How can we be sure that a CMO will act in the interests of performers?


CMOs are owned by their members and regulated by the Directive 2014/26, the Collective Rights Management Directive. This Directive sets out rules for governance, accountability and transparency to ensure that performers receive fair remuneration for their rights.




What is the remuneration right in the Copyright Directive?​


The latest Copyright Directive (EU) 2019/790 introduced a mandatory provision on fair remuneration for authors and performers. Specifically this provision obliges European Union member states to “ensure that where authors and performers license or transfer their exclusive rights for the exploitation of their works or other subject matter, they are entitled to receive appropriate and proportionate remuneration.” European Union member states now have until 7 June 2021 to introduce such remuneration into the national law.




How much do performers receive now from streaming?​


About half of all performers receive no revenue from streaming. Performers who are streamed more than 100k times, normally get less than €1k. In a recent survey for #PayPerformers, 45% of actors, musicians and artists receive no remuneration from streaming, even though their work is played on streaming platforms. For performers who have been streamed more than 100,000 times, the revenue is still low. 70% of these performers receive less than €1,000 per year. The streaming platforms and producers receive substantial revenues from streaming subscriptions and ad revenue. For record companies, streaming is now the largest source of revenue.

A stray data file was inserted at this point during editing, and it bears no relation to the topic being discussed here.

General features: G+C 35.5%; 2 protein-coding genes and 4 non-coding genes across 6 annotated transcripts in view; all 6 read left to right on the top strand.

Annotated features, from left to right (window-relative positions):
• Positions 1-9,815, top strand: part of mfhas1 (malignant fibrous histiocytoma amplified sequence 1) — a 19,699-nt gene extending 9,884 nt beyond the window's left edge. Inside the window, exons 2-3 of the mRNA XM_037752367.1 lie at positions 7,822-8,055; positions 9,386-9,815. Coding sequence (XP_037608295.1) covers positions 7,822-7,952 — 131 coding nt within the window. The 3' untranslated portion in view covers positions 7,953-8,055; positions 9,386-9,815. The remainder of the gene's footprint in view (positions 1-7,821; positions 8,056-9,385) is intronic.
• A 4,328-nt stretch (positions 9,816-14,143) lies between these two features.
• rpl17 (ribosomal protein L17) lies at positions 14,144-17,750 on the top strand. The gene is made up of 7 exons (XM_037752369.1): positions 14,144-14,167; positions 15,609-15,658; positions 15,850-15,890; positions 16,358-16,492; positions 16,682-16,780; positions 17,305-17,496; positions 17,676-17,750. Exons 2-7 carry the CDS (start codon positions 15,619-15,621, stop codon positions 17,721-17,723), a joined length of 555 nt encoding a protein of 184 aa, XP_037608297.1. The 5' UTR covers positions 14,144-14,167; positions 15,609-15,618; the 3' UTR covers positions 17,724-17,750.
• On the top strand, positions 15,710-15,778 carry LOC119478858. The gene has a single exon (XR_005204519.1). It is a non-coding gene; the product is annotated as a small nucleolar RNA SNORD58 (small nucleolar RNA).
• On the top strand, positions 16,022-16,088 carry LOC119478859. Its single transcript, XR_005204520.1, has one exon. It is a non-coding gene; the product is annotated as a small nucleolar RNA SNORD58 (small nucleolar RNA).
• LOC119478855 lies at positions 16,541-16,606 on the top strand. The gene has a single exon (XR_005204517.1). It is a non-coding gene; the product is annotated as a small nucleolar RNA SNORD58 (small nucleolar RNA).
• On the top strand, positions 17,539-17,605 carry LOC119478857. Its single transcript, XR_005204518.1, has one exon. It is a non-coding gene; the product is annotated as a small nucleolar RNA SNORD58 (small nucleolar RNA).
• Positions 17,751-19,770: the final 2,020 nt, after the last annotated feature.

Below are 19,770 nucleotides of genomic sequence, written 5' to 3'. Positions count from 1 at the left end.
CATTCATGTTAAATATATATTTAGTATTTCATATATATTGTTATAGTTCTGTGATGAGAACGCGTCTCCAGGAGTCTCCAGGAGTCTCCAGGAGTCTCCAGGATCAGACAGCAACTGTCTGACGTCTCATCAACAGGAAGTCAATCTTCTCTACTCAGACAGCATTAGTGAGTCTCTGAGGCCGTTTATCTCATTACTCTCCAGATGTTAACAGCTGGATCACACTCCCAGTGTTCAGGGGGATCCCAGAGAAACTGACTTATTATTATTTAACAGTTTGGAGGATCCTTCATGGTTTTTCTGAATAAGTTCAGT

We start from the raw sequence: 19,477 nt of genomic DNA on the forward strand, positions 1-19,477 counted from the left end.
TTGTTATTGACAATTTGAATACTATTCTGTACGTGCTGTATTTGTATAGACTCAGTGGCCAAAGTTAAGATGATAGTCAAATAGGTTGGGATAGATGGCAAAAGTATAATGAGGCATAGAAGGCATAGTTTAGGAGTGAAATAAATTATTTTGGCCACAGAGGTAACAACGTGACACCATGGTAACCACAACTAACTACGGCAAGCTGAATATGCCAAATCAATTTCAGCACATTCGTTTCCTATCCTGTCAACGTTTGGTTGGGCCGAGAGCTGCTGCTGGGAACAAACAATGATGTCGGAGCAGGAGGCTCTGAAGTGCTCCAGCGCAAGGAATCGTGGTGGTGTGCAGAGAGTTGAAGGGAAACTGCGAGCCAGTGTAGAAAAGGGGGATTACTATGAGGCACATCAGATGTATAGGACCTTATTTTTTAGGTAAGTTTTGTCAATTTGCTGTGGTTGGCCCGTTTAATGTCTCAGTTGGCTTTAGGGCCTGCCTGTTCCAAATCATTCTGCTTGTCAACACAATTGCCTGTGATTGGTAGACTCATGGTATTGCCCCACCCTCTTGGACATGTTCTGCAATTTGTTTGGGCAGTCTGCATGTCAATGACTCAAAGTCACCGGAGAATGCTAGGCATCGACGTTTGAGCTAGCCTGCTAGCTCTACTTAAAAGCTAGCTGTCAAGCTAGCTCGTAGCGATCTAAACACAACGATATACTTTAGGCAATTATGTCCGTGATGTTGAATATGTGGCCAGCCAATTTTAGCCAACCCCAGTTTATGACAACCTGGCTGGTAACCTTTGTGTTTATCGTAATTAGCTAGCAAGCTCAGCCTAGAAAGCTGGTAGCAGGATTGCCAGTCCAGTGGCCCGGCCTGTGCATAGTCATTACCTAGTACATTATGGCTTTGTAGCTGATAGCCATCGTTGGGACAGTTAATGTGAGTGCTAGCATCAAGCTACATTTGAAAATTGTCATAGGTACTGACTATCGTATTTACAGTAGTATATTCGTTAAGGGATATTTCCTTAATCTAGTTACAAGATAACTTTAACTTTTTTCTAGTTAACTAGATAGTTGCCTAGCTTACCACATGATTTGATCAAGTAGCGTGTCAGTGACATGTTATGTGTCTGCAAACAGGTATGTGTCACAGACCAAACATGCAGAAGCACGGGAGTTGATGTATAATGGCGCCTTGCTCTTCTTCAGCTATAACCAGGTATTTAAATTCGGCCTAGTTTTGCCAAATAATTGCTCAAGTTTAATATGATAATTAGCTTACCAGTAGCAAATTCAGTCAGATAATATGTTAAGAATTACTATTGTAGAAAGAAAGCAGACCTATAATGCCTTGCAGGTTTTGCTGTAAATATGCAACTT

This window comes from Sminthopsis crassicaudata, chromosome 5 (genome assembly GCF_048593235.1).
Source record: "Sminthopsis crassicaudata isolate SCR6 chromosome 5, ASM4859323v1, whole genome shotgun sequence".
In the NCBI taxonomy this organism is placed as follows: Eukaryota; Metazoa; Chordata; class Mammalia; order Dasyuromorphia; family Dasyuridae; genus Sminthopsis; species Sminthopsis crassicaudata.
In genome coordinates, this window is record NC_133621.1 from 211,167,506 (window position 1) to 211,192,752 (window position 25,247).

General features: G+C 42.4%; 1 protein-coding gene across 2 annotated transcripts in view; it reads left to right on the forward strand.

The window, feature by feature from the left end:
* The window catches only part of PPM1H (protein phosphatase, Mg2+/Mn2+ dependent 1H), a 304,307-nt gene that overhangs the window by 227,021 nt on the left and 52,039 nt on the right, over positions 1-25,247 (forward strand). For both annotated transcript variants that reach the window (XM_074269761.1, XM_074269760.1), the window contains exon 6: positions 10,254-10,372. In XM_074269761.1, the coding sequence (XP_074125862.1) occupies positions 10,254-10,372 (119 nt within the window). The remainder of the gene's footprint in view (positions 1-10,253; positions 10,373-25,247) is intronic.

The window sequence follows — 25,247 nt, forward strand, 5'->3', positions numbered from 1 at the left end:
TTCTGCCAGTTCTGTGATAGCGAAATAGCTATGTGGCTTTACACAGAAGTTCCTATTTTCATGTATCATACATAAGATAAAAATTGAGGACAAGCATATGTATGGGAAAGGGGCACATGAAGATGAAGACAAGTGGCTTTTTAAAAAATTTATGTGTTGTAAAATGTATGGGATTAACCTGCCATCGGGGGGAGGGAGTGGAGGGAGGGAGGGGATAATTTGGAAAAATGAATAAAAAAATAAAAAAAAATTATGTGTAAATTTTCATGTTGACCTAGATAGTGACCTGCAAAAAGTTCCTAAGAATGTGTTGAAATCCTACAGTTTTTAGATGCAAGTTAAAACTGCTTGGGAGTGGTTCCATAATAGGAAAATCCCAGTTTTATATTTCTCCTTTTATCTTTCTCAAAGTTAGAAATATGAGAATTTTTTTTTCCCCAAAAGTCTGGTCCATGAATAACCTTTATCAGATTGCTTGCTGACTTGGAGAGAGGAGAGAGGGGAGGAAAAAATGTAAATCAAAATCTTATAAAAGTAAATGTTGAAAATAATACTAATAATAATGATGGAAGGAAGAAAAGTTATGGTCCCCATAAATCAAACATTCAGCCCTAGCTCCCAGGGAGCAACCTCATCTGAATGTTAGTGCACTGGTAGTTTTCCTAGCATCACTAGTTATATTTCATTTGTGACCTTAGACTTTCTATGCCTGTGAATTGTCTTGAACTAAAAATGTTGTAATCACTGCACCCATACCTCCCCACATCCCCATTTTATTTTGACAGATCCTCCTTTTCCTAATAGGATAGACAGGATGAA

What is a CMO?​


A collective management organisation (CMO), sometimes also called collecting society, is owned by rightholders and is mandated to act on behalf of rightholders collectively. CMOs agree licences with users on their behalf and collect and distribute relevant royalties.

The legal definition is:

Any organisation which is authorised by law or by way of assignment, licence or any other contractual arrangement to manage copyright or rights related to copyright on behalf of more than one rightholder, for the collective benefit of those rightholders, as its sole or main purpose, and which fulfils one or both of the following criteria:

(i) it is owned or controlled by its members

(ii) it is organised on a not-for-profit basis (CRM Directive)




Why are CMOs best placed to administer the remuneration right?​


CMOs have the critical mass of rights to provide a one-stop shop for commercial users to pay for the use of the work. They are also able to administer huge amounts of works which a single performer would not be able to do. Performer CMOs have shared databases of 700,000 performers, several million recordings and annually process up to a trillion lines of data. They are best placed within the music value chain to administer high volume rights such as remuneration.

They often also fulfil cultural and societal objectives eg by supporting performers and composers in a hardship.